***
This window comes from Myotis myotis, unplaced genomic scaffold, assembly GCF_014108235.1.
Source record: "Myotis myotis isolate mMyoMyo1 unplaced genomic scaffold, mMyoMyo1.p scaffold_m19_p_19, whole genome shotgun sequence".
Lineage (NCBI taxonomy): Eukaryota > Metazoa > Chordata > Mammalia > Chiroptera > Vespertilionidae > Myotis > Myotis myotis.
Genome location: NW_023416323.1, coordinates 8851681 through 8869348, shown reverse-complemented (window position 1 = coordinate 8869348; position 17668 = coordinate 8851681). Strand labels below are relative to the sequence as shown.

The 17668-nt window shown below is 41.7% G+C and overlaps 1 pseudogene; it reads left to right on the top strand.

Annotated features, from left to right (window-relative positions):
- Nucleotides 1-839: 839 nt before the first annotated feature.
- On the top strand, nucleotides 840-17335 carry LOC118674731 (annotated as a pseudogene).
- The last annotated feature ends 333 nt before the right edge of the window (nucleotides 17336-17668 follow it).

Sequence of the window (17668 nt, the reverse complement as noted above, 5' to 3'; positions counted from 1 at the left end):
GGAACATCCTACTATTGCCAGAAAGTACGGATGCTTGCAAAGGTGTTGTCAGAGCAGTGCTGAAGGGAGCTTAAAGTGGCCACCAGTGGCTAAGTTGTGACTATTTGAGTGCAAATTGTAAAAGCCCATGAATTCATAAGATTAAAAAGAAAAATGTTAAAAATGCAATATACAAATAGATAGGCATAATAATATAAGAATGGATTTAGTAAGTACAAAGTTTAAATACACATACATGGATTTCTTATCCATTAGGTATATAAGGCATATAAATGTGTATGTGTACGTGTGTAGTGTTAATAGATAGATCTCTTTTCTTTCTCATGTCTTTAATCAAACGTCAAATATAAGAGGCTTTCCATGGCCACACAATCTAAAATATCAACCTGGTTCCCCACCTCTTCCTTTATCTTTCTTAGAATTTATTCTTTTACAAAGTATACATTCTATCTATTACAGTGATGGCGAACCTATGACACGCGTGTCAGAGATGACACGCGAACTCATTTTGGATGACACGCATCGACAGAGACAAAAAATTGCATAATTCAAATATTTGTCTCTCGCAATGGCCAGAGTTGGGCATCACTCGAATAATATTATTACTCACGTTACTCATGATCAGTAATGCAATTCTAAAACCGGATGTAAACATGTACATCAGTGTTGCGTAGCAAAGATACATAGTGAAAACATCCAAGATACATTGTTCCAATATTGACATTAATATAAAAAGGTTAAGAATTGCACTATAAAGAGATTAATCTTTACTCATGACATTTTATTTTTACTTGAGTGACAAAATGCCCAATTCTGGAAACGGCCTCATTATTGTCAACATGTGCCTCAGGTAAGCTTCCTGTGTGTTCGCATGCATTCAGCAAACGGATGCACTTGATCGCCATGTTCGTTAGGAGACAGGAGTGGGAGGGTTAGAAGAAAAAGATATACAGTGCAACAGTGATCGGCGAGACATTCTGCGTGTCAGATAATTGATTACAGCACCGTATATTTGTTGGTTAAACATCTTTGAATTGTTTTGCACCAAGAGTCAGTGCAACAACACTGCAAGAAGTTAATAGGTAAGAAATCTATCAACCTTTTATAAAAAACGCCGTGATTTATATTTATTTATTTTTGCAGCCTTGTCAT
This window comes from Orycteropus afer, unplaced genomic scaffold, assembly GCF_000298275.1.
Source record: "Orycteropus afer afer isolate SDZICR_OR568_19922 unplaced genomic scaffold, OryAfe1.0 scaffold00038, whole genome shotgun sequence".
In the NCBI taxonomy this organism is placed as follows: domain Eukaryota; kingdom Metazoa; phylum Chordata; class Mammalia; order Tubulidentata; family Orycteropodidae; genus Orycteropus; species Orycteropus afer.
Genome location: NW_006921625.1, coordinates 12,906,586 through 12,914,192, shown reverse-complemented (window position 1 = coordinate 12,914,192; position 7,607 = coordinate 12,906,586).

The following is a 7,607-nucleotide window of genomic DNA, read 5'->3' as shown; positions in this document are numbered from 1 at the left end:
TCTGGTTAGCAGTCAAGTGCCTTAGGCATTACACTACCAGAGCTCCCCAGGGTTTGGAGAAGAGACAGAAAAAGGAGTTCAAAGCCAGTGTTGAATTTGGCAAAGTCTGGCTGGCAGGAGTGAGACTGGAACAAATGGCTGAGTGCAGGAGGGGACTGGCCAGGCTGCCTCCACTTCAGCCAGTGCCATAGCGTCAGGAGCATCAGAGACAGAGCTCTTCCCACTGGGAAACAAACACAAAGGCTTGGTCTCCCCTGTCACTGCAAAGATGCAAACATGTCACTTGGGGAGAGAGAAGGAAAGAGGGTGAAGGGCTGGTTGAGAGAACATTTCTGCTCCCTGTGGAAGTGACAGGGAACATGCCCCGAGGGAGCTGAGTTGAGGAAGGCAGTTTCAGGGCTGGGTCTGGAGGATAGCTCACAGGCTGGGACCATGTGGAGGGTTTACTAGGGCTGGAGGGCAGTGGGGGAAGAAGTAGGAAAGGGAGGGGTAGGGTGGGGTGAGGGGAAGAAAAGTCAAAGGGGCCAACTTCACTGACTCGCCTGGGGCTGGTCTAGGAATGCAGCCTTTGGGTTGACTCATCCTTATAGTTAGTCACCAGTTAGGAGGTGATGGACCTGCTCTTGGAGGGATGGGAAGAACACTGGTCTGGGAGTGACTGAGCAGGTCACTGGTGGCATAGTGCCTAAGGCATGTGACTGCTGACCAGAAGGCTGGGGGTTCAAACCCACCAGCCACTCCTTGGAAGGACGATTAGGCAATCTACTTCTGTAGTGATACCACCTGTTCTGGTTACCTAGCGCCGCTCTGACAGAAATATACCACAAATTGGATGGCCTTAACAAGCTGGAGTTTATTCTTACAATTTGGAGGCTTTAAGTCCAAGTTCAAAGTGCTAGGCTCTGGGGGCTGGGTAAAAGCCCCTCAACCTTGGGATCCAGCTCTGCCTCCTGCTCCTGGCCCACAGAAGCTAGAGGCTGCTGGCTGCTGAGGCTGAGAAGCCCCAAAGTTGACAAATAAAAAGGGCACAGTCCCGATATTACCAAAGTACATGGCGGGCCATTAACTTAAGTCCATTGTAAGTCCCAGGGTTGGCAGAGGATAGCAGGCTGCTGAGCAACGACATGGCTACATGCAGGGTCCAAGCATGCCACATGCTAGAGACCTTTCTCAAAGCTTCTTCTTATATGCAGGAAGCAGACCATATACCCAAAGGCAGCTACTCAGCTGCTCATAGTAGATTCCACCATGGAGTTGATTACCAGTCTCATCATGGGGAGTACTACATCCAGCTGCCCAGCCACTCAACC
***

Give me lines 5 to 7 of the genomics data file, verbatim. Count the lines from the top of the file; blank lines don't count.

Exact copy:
The 17668-nt window shown below is 41.7% G+C and overlaps 1 pseudogene; it reads left to right on the top strand.

Annotated features, from left to right (window-relative positions):
- Nucleotides 1-839: 839 nt before the first annotated feature.